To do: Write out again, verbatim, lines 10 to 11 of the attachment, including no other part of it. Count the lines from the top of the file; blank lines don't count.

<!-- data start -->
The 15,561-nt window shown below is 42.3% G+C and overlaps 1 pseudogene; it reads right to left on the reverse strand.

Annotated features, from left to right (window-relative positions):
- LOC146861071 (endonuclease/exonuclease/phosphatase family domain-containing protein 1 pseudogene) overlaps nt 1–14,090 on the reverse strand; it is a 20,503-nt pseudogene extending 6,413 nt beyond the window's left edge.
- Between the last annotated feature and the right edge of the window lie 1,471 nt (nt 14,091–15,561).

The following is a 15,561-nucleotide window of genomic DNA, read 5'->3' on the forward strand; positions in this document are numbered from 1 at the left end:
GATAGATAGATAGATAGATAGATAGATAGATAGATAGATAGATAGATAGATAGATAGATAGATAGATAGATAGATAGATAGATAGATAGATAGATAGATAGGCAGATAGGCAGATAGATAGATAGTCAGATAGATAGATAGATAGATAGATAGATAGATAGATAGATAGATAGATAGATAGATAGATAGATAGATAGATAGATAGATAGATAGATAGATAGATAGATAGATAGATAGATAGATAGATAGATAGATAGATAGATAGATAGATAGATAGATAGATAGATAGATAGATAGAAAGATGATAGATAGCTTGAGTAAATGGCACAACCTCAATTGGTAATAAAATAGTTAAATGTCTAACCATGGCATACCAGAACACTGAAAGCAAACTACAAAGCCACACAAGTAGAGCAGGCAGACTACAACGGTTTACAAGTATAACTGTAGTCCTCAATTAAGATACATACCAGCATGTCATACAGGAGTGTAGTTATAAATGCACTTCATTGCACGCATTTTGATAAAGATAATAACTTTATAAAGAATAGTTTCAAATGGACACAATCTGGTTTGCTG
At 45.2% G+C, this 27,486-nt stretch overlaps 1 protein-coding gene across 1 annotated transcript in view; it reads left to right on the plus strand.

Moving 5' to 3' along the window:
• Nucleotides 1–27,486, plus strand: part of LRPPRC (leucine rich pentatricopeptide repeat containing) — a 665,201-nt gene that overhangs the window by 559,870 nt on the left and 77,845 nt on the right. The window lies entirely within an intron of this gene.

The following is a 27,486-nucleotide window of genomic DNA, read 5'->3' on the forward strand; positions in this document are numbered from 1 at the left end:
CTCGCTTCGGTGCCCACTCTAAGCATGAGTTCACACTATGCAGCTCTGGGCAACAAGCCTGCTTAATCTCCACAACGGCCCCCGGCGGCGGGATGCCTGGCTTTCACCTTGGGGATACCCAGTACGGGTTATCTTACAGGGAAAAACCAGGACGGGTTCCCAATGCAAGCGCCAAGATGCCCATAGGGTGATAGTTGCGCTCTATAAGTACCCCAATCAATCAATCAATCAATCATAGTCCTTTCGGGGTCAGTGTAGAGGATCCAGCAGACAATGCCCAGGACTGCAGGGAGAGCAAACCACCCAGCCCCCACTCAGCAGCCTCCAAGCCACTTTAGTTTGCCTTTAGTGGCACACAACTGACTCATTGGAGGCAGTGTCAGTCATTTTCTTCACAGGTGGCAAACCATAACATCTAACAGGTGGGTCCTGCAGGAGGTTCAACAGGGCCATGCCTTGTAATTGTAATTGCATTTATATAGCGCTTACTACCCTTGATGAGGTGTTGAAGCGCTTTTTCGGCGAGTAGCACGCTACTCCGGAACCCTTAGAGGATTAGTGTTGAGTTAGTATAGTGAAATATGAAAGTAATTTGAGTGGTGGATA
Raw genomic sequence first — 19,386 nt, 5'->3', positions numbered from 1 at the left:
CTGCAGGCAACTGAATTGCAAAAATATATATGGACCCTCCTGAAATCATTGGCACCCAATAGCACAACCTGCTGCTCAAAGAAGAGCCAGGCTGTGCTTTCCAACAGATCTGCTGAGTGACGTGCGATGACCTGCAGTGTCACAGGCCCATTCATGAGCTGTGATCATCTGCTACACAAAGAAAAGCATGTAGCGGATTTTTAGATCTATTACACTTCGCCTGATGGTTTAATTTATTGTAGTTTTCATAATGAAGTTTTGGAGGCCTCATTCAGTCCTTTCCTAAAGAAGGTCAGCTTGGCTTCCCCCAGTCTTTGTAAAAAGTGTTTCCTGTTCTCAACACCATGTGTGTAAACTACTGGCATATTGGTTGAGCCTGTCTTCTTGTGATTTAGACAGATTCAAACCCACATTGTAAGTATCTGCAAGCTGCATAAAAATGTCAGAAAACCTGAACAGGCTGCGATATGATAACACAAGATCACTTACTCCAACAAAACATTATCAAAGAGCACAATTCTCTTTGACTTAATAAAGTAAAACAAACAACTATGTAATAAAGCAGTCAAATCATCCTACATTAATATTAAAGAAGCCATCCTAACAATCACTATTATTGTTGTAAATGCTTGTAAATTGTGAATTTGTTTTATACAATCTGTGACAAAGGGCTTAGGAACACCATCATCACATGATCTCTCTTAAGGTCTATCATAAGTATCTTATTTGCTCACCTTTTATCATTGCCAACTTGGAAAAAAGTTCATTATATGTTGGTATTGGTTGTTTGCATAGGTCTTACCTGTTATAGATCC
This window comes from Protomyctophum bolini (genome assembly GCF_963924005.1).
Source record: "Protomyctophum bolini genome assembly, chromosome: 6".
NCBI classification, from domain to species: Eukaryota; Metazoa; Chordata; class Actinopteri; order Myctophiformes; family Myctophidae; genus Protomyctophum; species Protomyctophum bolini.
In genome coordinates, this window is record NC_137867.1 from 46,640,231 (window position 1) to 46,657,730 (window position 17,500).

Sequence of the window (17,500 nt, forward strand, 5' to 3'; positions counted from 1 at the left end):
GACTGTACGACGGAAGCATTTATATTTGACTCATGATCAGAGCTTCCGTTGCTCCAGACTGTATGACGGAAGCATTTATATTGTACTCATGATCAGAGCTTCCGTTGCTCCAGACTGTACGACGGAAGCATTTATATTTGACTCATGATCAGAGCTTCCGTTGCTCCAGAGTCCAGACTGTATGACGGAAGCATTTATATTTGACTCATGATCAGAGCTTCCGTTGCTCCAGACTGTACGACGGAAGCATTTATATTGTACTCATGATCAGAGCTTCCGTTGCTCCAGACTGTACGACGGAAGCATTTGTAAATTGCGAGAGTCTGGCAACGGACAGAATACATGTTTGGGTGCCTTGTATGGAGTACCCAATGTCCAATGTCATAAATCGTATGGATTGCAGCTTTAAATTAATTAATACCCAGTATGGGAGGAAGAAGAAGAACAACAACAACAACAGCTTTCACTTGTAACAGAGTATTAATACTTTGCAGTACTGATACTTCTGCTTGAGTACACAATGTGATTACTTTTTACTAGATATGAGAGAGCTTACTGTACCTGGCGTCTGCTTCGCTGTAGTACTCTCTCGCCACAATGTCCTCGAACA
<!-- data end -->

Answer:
The following is a 27,486-nucleotide window of genomic DNA, read 5'->3' on the forward strand; positions in this document are numbered from 1 at the left end:
CTCGCTTCGGTGCCCACTCTAAGCATGAGTTCACACTATGCAGCTCTGGGCAACAAGCCTGCTTAATCTCCACAACGGCCCCCGGCGGCGGGATGCCTGGCTTTCACCTTGGGGATACCCAGTACGGGTTATCTTACAGGGAAAAACCAGGACGGGTTCCCAATGCAAGCGCCAAGATGCCCATAGGGTGATAGTTGCGCTCTATAAGTACCCCAATCAATCAATCAATCAATCATAGTCCTTTCGGGGTCAGTGTAGAGGATCCAGCAGACAATGCCCAGGACTGCAGGGAGAGCAAACCACCCAGCCCCCACTCAGCAGCCTCCAAGCCACTTTAGTTTGCCTTTAGTGGCACACAACTGACTCATTGGAGGCAGTGTCAGTCATTTTCTTCACAGGTGGCAAACCATAACATCTAACAGGTGGGTCCTGCAGGAGGTTCAACAGGGCCATGCCTTGTAATTGTAATTGCATTTATATAGCGCTTACTACCCTTGATGAGGTGTTGAAGCGCTTTTTCGGCGAGTAGCACGCTACTCCGGAACCCTTAGAGGATTAGTGTTGAGTTAGTATAGTGAAATATGAAAGTAATTTGAGTGGTGGATA